Glacial Energy Blog

Pennsylvania and Natural Gas: A Match Made in Heaven

Fracking DrillingPennsylvania is home to the second largest natural gas field in the world, the Marcellus Shale formation. This massive source of energy is also a massive source of wealth for the state. The Marcellus Shale is instrumental in bringing some stability to the local economy and the workers that harvest the gas. In fact, nearly 250,000 people are employed in a position relating to the Marcellus Shale. The hydraulic fracturing aspect of the operation, commonly referred to as “fracking,� is responsible for creating 150,000 jobs in the past three years alone.

Not only is this field creating hundreds of thousands of jobs, but they also pay well. Core fracking positions pay about $90,000 per year and in 2010, this sector pumped over $11 billion into Pennsylvania’s local economy. All this success has been attributed to the policies and legislation set forth to encourage investment and safety.

Even those not directly participating in the actual work of harvesting natural gas are reaping the benefits. Pennsylvania residents, particularly in Williamsport, the hub of natural gas expansion, are getting low energy rates and an economic growth of 7.8 percent. In fact, the average rates for utilities dropped more than 40 percent over three years, which saved each resident about $3200. Because of the economic growth and new residents looking to benefit from this natural gas rush, the tax base for counties with more than 150 natural gas wells grew by 11.4 percent, despite the statewide tax collection dropping by 3.8 percent.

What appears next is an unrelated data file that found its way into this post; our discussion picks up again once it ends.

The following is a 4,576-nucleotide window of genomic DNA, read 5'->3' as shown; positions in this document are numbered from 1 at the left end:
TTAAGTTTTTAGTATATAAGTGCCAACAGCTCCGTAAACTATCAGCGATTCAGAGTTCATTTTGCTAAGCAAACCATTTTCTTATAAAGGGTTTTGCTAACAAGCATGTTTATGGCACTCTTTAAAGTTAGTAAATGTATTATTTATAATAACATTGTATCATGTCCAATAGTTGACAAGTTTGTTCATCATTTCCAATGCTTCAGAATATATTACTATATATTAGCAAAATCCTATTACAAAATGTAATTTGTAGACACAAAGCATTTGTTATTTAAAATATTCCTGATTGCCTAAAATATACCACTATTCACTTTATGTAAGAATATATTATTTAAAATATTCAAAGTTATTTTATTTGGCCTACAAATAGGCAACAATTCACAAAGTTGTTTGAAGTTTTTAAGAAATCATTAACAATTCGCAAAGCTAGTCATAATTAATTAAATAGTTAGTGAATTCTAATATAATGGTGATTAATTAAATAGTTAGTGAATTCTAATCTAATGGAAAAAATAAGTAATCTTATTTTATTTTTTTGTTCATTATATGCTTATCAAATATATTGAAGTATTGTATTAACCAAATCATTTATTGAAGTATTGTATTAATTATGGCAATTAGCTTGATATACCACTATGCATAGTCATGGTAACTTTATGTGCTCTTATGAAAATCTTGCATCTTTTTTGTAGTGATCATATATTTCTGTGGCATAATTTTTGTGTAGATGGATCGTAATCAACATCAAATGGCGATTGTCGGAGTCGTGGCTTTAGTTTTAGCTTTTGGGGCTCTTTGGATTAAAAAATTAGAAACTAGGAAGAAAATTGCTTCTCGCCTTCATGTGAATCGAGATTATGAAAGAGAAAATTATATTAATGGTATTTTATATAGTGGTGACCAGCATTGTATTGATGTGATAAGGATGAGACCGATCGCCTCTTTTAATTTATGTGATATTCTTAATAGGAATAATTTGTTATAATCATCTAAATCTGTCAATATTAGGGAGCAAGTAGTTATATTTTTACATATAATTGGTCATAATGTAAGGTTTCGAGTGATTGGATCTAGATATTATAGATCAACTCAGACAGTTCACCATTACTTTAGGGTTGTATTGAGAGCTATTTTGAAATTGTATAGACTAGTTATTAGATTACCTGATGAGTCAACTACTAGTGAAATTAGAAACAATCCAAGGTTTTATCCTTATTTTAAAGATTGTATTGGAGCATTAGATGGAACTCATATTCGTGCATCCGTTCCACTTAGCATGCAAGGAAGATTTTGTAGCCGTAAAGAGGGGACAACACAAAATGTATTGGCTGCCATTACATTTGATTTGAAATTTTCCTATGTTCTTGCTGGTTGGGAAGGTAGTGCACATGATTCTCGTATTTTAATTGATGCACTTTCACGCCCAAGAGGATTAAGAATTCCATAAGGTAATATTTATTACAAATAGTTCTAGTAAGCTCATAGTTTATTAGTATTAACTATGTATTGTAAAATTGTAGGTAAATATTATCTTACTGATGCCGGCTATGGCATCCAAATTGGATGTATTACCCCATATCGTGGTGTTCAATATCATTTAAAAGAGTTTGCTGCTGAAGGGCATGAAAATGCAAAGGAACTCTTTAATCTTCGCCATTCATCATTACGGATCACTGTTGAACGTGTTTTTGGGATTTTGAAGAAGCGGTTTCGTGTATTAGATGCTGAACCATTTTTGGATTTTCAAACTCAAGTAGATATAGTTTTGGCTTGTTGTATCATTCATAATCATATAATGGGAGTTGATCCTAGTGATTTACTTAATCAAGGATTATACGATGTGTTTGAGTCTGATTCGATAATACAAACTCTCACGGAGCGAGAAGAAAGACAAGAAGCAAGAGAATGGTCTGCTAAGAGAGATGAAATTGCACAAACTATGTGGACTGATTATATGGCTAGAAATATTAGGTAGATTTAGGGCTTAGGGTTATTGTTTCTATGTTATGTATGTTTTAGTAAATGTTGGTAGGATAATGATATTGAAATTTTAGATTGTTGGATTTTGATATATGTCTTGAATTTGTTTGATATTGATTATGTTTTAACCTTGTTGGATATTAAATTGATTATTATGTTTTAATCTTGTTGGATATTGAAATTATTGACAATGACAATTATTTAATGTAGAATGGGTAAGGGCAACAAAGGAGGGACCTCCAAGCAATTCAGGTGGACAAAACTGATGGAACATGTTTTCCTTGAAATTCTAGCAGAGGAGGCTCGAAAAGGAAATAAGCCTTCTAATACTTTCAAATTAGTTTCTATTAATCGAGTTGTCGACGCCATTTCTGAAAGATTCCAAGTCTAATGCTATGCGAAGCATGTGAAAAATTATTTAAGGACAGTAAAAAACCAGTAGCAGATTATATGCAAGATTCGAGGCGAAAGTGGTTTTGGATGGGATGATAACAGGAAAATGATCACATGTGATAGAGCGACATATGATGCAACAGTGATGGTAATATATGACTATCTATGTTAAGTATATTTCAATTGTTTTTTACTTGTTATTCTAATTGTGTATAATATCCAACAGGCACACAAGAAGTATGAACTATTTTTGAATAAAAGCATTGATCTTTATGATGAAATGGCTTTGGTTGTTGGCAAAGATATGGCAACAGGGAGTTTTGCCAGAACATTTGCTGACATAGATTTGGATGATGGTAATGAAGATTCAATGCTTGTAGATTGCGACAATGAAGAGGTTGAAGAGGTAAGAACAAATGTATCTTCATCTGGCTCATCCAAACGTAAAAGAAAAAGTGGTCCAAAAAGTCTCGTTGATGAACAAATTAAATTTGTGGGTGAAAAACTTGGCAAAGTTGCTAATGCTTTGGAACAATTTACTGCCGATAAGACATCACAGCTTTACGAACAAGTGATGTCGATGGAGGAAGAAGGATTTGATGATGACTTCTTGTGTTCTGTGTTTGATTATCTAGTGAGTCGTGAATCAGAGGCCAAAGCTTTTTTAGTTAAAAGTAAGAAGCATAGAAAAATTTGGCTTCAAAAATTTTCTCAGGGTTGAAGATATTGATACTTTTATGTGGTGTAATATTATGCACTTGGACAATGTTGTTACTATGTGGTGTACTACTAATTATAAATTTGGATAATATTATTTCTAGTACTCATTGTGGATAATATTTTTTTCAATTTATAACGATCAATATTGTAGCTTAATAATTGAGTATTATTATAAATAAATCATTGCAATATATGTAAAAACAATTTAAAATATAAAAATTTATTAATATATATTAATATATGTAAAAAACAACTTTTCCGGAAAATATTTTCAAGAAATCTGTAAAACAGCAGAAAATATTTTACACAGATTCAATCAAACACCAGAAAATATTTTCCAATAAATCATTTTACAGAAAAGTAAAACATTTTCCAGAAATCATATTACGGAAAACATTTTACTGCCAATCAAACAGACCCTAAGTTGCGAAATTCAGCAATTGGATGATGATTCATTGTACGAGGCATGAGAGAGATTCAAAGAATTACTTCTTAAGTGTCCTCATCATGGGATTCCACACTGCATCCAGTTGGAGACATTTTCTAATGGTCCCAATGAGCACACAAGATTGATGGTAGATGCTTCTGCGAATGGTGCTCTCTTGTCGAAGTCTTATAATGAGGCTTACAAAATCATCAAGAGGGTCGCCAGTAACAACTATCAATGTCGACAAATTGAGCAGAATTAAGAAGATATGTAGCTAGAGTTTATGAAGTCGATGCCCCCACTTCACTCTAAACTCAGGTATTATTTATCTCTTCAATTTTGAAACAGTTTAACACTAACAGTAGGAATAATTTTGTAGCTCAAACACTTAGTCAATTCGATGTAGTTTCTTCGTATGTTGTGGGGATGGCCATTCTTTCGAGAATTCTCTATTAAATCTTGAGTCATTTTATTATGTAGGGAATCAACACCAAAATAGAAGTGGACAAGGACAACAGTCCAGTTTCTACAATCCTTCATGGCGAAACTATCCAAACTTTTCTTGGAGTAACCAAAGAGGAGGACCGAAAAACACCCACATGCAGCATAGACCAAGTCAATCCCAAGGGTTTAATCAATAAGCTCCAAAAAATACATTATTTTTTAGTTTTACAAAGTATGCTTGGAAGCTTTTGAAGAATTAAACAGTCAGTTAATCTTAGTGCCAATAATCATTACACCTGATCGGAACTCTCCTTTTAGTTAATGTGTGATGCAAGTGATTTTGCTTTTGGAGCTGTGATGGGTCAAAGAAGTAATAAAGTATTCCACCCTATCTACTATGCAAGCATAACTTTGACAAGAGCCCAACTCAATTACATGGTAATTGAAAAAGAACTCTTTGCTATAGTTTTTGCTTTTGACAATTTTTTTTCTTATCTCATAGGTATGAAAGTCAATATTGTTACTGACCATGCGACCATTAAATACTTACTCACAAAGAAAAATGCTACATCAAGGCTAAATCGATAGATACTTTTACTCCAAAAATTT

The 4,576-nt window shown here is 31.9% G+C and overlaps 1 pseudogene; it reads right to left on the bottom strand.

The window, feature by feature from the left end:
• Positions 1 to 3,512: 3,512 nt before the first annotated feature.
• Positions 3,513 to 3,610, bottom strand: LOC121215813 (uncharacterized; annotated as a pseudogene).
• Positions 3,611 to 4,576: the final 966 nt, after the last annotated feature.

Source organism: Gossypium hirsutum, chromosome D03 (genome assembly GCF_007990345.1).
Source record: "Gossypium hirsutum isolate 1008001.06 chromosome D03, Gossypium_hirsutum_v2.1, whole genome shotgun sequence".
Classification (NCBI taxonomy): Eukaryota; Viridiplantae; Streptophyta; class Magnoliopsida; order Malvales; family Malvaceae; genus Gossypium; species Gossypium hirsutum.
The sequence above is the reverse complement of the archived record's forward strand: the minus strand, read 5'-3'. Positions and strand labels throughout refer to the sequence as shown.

Fracking is environmentally sound as long as it is done properly, which the experts with Marcellus Shale ensure it is. About 99.5 percent of the solution used for fracking is just sand and water. The other 0.5 percent is one or more of a few dozen chemicals. The chemical or chemicals used vary by well, depending on the geological composition of the well. A full list of the chemicals can be found here, but it also includes chemicals not used in the fracking process, like diesel fuel and oil for generators and vehicles.

It is projected that the Marcellus Shale could provide over a quarter of the United States’ natural gas by the year 2020. This could potentially drop energy costs all over the country and perpetuate tens of thousands of manufacturing jobs, which Pennsylvania was suffering a major loss of between 1990 and 2009. Because of the efforts in Pennsylvania, several other states, including Ohio, New York, and North Carolina are looking to invest in natural gas mining. It’s estimated that the United States has about a 100 years worth of natural gas within its borders, setting the stage for a majorly beneficial economic growth nationwide.

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